The Lenten journey
What is the law (a Biblical definition)? The law is the Ten Commandments and anything else where God’s word tells us what to do or not to do. Yet there is more. The law tells us that we are sinners by nature, guilty of disobedience to God and worthy of God’s judgment. The law reminds us we have sinned and fallen short of the glory. In short, the law is our dark cloud. In contrast, the Gospel (the saving Word and work of Jesus) is our silver lining.
Perhaps the two greatest law statements in all of Scripture come from Genesis and Romans. “You must not eat from the tree of the knowledge of good and evil, for when you eat of it you will surely die,” Gen 2:17. “For the wages of sin is death…”Rom 6:23. A rather dark introduction to this month’s article, no doubt; yet this was our condition before the saving grace of God through Jesus Christ.
This week the Lenten season begins with Ash Wednesday, which with these Scripture passages set the tone for a somber season of reflection over our mortality and the incredible cost Jesus paid to redeem us from our sins. We begin with ashes upon our foreheads as a reminder of our origin and our humility before God. We remove liturgy and songs that contain the expression “Alleluia” from Sunday worship, thus muting our joy until Easter, and we begin the march to the cross, following our Lord Jesus, our suffering servant.
God could not change His mind where His own Law was concerned. Adam and Eve were deceived and ate the fruit forbidden and sin entered our equation, yet the law still stands, someone must die. Yet God took our dilemma upon Himself, and chose His own Son to pay that price under the law. He who had no sin became sin for us, and sacrificed Himself for the sins of many.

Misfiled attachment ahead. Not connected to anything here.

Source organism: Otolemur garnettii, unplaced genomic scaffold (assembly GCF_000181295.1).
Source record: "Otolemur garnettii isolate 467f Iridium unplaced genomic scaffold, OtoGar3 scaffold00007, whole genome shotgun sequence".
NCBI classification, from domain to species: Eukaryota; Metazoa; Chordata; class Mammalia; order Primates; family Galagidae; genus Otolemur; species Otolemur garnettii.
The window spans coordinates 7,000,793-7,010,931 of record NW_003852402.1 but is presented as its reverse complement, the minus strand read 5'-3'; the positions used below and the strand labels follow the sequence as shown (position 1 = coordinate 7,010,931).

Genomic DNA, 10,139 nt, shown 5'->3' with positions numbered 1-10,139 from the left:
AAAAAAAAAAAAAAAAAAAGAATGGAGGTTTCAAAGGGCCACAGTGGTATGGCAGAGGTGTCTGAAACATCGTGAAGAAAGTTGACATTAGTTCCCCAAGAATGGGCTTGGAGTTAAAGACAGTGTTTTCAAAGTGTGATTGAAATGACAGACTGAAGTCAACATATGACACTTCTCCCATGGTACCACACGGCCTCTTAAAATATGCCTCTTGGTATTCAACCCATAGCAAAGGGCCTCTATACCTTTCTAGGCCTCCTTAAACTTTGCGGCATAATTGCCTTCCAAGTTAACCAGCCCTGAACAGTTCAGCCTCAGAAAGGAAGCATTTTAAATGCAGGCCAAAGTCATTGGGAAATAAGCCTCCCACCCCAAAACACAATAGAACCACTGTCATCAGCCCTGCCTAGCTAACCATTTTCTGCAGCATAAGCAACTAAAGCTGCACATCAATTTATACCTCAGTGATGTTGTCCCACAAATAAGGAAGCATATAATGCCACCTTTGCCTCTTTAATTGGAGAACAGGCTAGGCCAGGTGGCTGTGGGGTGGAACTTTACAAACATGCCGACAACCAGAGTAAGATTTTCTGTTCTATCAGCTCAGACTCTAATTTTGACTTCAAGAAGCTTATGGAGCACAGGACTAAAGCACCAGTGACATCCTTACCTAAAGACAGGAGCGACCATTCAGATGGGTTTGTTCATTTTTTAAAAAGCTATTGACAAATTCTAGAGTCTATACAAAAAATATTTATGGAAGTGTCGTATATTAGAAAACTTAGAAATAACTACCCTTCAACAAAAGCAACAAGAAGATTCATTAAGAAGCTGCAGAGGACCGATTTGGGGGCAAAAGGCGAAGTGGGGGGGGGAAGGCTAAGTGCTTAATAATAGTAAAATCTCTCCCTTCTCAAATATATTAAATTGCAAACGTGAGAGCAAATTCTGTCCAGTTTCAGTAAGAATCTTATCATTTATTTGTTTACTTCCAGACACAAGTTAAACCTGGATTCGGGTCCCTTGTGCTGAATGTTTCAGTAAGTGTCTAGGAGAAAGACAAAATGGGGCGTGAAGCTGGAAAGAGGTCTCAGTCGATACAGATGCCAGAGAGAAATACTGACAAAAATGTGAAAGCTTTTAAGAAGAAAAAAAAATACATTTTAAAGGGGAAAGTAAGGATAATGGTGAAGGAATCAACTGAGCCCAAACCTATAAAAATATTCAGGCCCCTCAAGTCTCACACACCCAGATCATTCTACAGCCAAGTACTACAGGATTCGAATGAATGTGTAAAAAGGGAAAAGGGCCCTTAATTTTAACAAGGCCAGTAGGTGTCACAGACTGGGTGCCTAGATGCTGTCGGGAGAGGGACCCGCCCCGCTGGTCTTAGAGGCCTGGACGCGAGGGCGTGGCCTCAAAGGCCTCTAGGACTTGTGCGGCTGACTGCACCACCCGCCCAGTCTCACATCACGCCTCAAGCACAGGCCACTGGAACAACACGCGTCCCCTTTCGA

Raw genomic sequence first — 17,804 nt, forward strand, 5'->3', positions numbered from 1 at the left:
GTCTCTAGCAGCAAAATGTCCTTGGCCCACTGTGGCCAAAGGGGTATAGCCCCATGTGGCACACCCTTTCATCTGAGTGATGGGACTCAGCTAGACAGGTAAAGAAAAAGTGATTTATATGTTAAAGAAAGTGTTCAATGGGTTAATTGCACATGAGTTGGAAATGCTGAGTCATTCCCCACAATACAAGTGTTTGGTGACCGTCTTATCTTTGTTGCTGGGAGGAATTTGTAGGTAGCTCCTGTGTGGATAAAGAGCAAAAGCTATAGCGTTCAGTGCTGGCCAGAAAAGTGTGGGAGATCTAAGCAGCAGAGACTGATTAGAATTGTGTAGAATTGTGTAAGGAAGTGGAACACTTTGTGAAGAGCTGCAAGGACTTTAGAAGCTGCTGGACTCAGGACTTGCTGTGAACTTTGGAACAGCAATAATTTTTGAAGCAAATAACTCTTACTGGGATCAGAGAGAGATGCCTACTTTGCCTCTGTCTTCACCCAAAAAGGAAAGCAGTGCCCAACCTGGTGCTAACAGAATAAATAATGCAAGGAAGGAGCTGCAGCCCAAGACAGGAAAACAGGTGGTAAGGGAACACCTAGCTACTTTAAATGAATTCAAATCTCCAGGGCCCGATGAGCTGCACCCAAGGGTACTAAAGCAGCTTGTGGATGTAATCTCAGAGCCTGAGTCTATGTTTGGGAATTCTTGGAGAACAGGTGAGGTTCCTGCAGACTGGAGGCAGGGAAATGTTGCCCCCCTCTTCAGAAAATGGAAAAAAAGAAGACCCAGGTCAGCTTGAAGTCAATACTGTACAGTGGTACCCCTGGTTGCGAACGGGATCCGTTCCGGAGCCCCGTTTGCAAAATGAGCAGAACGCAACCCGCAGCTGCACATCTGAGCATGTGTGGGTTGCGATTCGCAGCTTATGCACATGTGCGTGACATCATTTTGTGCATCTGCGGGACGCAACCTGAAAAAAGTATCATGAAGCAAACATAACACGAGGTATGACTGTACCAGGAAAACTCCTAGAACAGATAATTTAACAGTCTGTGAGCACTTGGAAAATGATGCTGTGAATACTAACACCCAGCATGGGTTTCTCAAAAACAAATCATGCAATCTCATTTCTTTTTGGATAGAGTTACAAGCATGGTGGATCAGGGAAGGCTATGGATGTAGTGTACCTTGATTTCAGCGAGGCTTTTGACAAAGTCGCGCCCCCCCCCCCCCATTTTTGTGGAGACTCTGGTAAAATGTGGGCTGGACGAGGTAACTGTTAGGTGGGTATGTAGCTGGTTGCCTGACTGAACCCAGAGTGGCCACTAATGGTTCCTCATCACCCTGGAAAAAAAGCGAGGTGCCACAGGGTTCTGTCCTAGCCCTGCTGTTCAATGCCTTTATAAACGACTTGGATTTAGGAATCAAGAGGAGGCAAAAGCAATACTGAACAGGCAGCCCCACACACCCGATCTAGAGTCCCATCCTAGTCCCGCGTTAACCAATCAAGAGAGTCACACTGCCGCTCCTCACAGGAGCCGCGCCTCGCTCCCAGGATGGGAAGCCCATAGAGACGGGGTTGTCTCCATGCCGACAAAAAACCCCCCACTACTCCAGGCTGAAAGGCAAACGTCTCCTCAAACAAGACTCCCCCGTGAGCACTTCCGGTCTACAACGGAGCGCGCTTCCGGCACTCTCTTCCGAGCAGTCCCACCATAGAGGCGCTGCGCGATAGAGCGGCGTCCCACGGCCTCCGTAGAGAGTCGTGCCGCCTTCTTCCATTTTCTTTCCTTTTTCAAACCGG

After 2000 years, or after our own lifetime of Christian faith, we may become complacent regarding the sacrifice Jesus made so that we may live, and so Lent serves as a six week reminder, a refresher of the magnitude of God’s love and Jesus’ pain endured. We as Christians now refocus, and put the “awe” back that becomes lost when not in a Christian holiday period. We ask ourselves, “Who else has died for us so that we may live? Who else bore our sins when we were enemies of God to call us home to God? Who else shows that kind of love?”
We humble ourselves and in meditation reflect on the humble death Jesus died, looking forward to Easter Sunday when we again celebrate the Gospel, the good news, the silver lining, the resurrection of our Lord that defeated sin, death and the devil, and promises us life eternal. But only in remembering the sin that brought us to death, can we be directed toward the Savior who brings us life. So we begin with ash, walk with our Lord to the cross, and prepare to witness the empty tomb on Easter morning. Let the Lenten journey begin.
For more information about our churches and the Lenten celebration, contact us: St. Paul Lutheran Church in Fredonia (672-6731), Immanuel Lutheran Church in Gowanda, (532-4342) or Trinity Lutheran Church in Silver Creek (934-2002).
Rev. William Novack is the pastor ar St. Paul Lutheran Church in Fredonia.